Kevin Carey watches libertarian thinking on education policy descend from vouchers to a preference for tax credits, which will work like vouchers except be much more regressive. And of course that’s the problem with relying on an ideological movement that doesn’t believe there should be public services for advice on how to organize your public services. Once public schools have been replaced by vouchers and vouchers have been replaced by tax credits, the next logic step is to reduce the size of the credits and just have lower taxes overall.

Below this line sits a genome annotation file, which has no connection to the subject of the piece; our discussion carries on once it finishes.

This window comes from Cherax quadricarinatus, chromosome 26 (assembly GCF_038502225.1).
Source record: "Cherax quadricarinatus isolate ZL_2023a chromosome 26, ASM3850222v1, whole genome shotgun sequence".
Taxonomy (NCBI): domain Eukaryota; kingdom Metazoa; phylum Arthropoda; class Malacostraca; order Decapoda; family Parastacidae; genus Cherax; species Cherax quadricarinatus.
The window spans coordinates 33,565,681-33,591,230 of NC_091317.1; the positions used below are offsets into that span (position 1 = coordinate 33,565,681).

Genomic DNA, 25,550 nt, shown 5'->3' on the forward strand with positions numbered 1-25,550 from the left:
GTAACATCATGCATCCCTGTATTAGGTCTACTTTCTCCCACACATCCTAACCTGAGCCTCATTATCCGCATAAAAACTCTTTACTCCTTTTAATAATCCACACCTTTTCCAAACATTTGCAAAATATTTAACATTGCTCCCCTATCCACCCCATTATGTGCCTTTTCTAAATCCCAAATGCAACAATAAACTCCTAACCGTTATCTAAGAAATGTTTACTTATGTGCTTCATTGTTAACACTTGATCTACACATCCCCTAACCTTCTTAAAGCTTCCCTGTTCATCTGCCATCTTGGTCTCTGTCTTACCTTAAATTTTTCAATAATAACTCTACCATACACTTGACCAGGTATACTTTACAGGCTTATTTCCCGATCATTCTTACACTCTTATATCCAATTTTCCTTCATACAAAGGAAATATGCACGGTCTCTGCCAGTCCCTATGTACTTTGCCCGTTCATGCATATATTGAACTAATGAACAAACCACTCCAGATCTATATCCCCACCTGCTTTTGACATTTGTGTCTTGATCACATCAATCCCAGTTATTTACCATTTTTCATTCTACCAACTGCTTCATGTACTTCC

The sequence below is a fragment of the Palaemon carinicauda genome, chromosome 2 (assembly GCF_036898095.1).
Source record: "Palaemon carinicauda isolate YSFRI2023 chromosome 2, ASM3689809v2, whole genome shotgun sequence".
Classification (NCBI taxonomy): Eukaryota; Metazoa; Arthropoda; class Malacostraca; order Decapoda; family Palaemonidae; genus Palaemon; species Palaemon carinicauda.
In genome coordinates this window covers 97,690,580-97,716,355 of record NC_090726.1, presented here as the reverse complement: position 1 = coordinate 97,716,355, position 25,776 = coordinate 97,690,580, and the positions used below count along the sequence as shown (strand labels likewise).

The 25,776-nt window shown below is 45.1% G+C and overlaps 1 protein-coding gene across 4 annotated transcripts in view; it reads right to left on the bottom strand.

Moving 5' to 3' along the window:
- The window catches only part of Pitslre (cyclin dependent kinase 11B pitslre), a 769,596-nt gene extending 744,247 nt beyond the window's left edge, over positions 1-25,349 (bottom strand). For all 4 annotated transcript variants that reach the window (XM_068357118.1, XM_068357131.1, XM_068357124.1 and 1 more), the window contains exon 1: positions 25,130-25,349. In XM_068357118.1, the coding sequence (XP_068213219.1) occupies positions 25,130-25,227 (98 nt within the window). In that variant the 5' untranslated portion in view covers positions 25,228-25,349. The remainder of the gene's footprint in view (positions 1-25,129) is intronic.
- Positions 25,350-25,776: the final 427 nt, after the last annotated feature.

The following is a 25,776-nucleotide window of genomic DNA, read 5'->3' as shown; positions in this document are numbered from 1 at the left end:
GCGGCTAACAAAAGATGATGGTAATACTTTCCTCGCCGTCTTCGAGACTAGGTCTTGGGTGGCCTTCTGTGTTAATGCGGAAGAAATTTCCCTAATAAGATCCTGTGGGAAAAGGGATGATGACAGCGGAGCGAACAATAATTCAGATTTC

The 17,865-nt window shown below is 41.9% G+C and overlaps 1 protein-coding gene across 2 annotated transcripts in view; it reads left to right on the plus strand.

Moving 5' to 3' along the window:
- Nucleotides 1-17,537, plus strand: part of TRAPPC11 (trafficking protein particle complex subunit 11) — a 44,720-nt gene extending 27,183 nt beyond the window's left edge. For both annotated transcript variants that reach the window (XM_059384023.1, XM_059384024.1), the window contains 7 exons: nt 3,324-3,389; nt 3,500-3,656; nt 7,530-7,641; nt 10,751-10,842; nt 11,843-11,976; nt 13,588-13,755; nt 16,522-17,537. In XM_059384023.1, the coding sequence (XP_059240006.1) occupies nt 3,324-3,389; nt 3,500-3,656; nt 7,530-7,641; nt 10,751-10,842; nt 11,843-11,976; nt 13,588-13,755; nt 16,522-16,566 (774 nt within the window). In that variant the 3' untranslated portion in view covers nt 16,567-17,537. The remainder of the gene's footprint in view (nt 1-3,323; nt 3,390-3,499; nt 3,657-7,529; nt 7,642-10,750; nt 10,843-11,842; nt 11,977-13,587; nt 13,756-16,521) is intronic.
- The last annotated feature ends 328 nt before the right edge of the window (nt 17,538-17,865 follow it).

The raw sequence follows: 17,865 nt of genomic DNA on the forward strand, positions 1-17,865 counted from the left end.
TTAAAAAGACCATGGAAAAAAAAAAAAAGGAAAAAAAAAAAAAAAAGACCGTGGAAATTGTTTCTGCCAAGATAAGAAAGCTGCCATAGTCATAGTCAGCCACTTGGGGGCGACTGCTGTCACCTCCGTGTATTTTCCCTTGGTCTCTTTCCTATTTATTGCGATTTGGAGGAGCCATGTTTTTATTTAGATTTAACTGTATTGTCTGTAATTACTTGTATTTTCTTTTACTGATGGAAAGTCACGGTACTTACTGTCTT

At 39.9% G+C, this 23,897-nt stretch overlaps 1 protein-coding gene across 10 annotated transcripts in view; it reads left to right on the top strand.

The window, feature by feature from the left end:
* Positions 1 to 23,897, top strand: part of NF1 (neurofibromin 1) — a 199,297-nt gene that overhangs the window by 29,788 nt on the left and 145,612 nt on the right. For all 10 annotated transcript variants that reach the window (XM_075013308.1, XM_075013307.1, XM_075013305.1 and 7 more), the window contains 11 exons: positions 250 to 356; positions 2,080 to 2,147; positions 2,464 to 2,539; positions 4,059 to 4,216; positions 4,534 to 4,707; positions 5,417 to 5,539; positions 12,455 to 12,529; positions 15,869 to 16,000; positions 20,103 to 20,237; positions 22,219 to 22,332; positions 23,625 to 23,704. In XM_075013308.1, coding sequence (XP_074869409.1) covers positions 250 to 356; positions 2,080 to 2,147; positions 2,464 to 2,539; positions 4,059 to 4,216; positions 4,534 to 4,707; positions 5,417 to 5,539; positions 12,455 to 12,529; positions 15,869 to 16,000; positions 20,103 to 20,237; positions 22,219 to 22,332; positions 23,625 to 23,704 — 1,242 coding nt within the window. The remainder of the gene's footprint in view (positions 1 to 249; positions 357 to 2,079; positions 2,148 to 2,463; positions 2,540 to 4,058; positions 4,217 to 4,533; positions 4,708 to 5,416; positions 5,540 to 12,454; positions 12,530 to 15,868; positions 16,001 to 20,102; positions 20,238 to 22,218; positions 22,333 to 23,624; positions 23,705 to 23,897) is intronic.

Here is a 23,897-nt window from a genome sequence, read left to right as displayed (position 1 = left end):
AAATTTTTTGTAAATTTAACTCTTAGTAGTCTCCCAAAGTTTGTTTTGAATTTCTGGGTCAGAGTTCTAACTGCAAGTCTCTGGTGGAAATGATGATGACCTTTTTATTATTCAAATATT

People with the means and inclination to send their kids to a good school can do so, and families lacking such means or inclination can send them to a bad one or have them go out and get a job. That, after all, is the essence of freedom and who could be against that? Besides which, everyone knows that the lower tax rates resulting from the end of public education will produce more economic growth and benefit the poor in the long run.